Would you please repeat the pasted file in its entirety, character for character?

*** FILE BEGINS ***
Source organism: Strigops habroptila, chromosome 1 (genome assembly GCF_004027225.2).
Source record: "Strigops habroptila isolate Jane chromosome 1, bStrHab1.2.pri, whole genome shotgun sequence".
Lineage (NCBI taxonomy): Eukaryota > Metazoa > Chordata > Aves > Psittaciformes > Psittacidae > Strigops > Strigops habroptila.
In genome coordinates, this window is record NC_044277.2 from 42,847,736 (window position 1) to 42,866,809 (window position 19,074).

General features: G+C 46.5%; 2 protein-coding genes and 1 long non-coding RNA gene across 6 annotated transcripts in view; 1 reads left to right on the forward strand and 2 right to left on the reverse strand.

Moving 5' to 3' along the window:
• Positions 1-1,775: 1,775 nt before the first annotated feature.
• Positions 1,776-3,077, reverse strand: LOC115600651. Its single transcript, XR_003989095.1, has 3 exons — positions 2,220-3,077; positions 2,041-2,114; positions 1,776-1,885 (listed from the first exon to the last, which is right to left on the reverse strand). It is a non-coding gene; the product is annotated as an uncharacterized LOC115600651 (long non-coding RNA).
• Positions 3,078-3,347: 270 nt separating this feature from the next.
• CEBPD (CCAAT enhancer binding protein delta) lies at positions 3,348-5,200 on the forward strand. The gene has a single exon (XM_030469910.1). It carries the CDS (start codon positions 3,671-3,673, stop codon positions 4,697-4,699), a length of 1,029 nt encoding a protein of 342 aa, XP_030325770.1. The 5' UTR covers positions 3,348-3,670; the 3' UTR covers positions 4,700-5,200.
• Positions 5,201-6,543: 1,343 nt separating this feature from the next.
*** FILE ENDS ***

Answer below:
Source organism: Strigops habroptila, chromosome 1 (genome assembly GCF_004027225.2).
Source record: "Strigops habroptila isolate Jane chromosome 1, bStrHab1.2.pri, whole genome shotgun sequence".
Lineage (NCBI taxonomy): Eukaryota > Metazoa > Chordata > Aves > Psittaciformes > Psittacidae > Strigops > Strigops habroptila.
In genome coordinates, this window is record NC_044277.2 from 42,847,736 (window position 1) to 42,866,809 (window position 19,074).

General features: G+C 46.5%; 2 protein-coding genes and 1 long non-coding RNA gene across 6 annotated transcripts in view; 1 reads left to right on the forward strand and 2 right to left on the reverse strand.

Moving 5' to 3' along the window:
• Positions 1-1,775: 1,775 nt before the first annotated feature.
• Positions 1,776-3,077, reverse strand: LOC115600651. Its single transcript, XR_003989095.1, has 3 exons — positions 2,220-3,077; positions 2,041-2,114; positions 1,776-1,885 (listed from the first exon to the last, which is right to left on the reverse strand). It is a non-coding gene; the product is annotated as an uncharacterized LOC115600651 (long non-coding RNA).
• Positions 3,078-3,347: 270 nt separating this feature from the next.
• CEBPD (CCAAT enhancer binding protein delta) lies at positions 3,348-5,200 on the forward strand. The gene has a single exon (XM_030469910.1). It carries the CDS (start codon positions 3,671-3,673, stop codon positions 4,697-4,699), a length of 1,029 nt encoding a protein of 342 aa, XP_030325770.1. The 5' UTR covers positions 3,348-3,670; the 3' UTR covers positions 4,700-5,200.
• Positions 5,201-6,543: 1,343 nt separating this feature from the next.